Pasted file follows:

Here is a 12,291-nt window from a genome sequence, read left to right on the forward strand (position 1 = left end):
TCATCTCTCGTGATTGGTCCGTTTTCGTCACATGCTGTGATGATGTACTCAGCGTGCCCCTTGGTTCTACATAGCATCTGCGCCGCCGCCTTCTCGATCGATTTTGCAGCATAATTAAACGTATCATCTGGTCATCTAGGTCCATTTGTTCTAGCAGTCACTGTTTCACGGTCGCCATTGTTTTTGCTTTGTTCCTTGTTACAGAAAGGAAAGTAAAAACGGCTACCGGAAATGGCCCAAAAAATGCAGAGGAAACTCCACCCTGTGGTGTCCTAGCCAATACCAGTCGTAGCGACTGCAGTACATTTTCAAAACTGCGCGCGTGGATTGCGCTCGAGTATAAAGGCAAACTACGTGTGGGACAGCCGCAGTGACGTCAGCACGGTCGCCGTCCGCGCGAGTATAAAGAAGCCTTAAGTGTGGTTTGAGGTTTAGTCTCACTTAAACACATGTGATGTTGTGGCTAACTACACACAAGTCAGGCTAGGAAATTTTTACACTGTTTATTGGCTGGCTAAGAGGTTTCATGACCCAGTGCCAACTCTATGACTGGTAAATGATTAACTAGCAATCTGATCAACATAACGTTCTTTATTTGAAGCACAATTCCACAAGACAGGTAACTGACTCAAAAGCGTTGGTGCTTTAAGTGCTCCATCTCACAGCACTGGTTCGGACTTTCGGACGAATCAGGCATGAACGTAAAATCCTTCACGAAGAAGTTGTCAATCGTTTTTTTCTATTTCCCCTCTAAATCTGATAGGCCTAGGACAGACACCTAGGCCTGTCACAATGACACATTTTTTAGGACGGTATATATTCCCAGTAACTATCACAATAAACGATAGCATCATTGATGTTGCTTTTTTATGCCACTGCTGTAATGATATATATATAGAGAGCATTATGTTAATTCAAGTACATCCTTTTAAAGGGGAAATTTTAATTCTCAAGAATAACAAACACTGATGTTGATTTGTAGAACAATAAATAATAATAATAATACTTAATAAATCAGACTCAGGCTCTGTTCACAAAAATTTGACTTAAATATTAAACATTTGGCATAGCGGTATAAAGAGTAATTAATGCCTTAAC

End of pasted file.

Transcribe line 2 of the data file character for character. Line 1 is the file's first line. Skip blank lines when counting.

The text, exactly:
TCATCTCTCGTGATTGGTCCGTTTTCGTCACATGCTGTGATGATGTACTCAGCGTGCCCCTTGGTTCTACATAGCATCTGCGCCGCCGCCTTCTCGATCGATTTTGCAGCATAATTAAACGTATCATCTGGTCATCTAGGTCCATTTGTTCTAGCAGTCACTGTTTCACGGTCGCCATTGTTTTTGCTTTGTTCCTTGTTACAGAAAGGAAAGTAAAAACGGCTACCGGAAATGGCCCAAAAAATGCAGAGGAAACTCCACCCTGTGGTGTCCTAGCCAATACCAGTCGTAGCGACTGCAGTACATTTTCAAAACTGCGCGCGTGGATTGCGCTCGAGTATAAAGGCAAACTACGTGTGGGACAGCCGCAGTGACGTCAGCACGGTCGCCGTCCGCGCGAGTATAAAGAAGCCTTAAGTGTGGTTTGAGGTTTAGTCTCACTTAAACACATGTGATGTTGTGGCTAACTACACACAAGTCAGGCTAGGAAATTTTTACACTGTTTATTGGCTGGCTAAGAGGTTTCATGACCCAGTGCCAACTCTATGACTGGTAAATGATTAACTAGCAATCTGATCAACATAACGTTCTTTATTTGAAGCACAATTCCACAAGACAGGTAACTGACTCAAAAGCGTTGGTGCTTTAAGTGCTCCATCTCACAGCACTGGTTCGGACTTTCGGACGAATCAGGCATGAACGTAAAATCCTTCACGAAGAAGTTGTCAATCGTTTTTTTCTATTTCCCCTCTAAATCTGATAGGCCTAGGACAGACACCTAGGCCTGTCACAATGACACATTTTTTAGGACGGTATATATTCCCAGTAACTATCACAATAAACGATAGCATCATTGATGTTGCTTTTTTATGCCACTGCTGTAATGATATATATATAGAGAGCATTATGTTAATTCAAGTACATCCTTTTAAAGGGGAAATTTTAATTCTCAAGAATAACAAACACTGATGTTGATTTGTAGAACAATAAATAATAATAATAATACTTAATAAATCAGACTCAGGCTCTGTTCACAAAAATTTGACTTAAATATTAAACATTTGGCATAGCGGTATAAAGAGTAATTAATGCCTTAAC